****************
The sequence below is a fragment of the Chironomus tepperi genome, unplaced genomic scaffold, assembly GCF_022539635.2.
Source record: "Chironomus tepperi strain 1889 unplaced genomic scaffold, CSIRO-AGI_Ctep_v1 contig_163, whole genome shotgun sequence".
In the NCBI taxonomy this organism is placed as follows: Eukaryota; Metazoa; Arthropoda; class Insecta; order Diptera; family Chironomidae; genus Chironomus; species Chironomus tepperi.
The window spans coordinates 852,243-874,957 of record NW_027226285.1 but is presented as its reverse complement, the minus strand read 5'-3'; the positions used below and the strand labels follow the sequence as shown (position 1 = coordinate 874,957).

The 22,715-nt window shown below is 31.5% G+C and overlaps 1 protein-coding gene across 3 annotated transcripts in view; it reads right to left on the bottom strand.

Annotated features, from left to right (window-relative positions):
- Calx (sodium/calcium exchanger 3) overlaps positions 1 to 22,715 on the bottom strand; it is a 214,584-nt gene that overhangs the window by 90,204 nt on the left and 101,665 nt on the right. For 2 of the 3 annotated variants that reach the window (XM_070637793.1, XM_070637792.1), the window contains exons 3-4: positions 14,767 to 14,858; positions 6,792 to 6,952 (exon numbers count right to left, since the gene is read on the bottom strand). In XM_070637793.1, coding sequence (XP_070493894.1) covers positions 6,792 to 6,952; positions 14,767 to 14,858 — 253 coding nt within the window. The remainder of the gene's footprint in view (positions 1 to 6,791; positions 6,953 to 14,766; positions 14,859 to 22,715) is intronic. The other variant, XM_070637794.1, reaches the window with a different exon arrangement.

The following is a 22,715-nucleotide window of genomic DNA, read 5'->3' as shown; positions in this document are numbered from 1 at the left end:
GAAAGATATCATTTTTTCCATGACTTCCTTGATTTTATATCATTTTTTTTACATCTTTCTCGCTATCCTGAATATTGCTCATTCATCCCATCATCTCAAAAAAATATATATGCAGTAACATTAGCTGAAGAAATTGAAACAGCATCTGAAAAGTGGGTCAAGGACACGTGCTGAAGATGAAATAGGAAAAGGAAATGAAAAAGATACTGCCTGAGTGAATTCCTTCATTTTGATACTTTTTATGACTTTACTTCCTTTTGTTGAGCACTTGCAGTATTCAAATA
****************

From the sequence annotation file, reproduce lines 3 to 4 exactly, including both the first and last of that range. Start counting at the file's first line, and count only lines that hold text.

In the NCBI taxonomy this organism is placed as follows: Eukaryota; Metazoa; Arthropoda; class Insecta; order Diptera; family Chironomidae; genus Chironomus; species Chironomus tepperi.
The window spans coordinates 852,243-874,957 of record NW_027226285.1 but is presented as its reverse complement, the minus strand read 5'-3'; the positions used below and the strand labels follow the sequence as shown (position 1 = coordinate 874,957).